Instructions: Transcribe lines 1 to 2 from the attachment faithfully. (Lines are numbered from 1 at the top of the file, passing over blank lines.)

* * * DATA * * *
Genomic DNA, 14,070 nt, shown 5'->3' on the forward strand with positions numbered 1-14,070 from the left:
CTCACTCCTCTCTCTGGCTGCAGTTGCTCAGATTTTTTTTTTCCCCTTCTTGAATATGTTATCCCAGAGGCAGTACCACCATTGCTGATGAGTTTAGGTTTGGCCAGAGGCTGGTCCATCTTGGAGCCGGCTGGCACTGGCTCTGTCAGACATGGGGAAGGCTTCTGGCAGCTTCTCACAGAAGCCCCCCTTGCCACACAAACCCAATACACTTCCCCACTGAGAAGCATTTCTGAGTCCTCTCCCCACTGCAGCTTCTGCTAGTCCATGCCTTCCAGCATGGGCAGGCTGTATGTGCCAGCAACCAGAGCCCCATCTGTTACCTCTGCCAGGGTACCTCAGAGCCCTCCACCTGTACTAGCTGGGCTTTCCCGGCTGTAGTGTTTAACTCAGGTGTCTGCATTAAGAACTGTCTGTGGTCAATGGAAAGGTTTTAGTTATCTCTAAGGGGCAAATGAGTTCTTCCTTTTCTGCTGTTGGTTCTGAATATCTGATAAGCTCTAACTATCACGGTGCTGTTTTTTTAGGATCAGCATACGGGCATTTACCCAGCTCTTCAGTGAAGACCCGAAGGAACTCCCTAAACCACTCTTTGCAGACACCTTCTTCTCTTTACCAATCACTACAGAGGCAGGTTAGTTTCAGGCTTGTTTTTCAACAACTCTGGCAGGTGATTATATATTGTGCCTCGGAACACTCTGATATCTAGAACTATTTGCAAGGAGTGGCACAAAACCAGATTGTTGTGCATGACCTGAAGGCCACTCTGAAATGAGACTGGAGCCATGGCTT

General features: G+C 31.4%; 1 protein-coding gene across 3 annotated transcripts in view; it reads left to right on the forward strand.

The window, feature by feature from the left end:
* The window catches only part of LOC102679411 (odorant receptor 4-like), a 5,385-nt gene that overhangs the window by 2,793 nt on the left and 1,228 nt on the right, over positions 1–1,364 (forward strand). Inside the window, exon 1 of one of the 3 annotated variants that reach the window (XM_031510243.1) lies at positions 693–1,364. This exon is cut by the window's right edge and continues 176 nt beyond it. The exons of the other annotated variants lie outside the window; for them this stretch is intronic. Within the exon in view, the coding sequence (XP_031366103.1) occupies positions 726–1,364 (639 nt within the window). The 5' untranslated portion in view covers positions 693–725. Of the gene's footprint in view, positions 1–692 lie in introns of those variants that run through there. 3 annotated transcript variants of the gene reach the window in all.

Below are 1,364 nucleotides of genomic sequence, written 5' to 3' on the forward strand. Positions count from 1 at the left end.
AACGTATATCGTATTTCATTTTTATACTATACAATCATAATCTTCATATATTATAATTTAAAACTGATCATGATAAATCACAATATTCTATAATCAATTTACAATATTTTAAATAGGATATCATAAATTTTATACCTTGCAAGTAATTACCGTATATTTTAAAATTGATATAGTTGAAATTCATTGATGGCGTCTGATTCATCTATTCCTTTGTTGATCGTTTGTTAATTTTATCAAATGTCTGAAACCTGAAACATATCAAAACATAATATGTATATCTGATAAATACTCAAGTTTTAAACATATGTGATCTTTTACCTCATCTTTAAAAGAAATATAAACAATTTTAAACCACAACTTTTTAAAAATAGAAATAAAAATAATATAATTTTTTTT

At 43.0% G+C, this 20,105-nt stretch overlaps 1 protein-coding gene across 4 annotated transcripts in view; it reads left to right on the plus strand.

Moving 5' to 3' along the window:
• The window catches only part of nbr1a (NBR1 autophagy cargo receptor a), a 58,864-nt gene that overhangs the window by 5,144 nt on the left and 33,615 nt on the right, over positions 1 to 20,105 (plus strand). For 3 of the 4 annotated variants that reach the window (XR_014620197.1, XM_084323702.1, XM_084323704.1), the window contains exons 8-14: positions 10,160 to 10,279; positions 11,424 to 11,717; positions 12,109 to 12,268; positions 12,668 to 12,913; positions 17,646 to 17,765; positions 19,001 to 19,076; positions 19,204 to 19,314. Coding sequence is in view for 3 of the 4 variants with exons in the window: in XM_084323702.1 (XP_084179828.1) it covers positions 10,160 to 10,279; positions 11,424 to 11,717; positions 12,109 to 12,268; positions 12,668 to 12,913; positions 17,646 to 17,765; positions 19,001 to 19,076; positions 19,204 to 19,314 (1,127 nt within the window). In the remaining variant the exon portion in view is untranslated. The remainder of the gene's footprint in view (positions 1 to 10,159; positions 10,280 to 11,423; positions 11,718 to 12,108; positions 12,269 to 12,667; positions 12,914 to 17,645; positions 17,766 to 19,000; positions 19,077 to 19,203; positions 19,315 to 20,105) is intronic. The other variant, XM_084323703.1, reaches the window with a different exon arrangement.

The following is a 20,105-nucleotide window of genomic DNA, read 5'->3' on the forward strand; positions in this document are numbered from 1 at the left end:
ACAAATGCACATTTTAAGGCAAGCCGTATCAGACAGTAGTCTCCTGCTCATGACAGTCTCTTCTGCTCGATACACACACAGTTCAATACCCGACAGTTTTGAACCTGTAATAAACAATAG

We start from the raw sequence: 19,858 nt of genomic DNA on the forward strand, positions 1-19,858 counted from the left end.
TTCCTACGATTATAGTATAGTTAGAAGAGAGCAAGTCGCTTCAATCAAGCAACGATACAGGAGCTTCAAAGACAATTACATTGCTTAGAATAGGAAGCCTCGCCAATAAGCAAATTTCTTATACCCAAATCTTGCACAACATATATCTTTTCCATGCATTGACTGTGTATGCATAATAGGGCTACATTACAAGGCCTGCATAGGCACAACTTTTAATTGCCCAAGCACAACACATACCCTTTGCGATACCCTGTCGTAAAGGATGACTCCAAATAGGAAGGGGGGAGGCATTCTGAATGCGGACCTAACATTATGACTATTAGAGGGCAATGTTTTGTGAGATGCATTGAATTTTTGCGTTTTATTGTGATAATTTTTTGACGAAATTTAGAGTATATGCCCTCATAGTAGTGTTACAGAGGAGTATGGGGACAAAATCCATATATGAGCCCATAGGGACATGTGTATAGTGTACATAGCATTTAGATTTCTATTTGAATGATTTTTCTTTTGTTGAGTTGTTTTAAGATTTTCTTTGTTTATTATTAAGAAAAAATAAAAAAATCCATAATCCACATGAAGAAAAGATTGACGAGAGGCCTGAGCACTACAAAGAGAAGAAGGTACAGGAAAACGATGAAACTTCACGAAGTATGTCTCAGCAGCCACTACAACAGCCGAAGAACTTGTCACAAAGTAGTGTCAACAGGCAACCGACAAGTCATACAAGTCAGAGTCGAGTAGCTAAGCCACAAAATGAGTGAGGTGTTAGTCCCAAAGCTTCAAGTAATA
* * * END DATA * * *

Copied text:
Genomic DNA, 14,070 nt, shown 5'->3' on the forward strand with positions numbered 1-14,070 from the left:
CTCACTCCTCTCTCTGGCTGCAGTTGCTCAGATTTTTTTTTTCCCCTTCTTGAATATGTTATCCCAGAGGCAGTACCACCATTGCTGATGAGTTTAGGTTTGGCCAGAGGCTGGTCCATCTTGGAGCCGGCTGGCACTGGCTCTGTCAGACATGGGGAAGGCTTCTGGCAGCTTCTCACAGAAGCCCCCCTTGCCACACAAACCCAATACACTTCCCCACTGAGAAGCATTTCTGAGTCCTCTCCCCACTGCAGCTTCTGCTAGTCCATGCCTTCCAGCATGGGCAGGCTGTATGTGCCAGCAACCAGAGCCCCATCTGTTACCTCTGCCAGGGTACCTCAGAGCCCTCCACCTGTACTAGCTGGGCTTTCCCGGCTGTAGTGTTTAACTCAGGTGTCTGCATTAAGAACTGTCTGTGGTCAATGGAAAGGTTTTAGTTATCTCTAAGGGGCAAATGAGTTCTTCCTTTTCTGCTGTTGGTTCTGAATATCTGATAAGCTCTAACTATCACGGTGCTGTTTTTTTAGGATCAGCATACGGGCATTTACCCAGCTCTTCAGTGAAGACCCGAAGGAACTCCCTAAACCACTCTTTGCAGACACCTTCTTCTCTTTACCAATCACTACAGAGGCAGGTTAGTTTCAGGCTTGTTTTTCAACAACTCTGGCAGGTGATTATATATTGTGCCTCGGAACACTCTGATATCTAGAACTATTTGCAAGGAGTGGCACAAAACCAGATTGTTGTGCATGACCTGAAGGCCACTCTGAAATGAGACTGGAGCCATGGCTT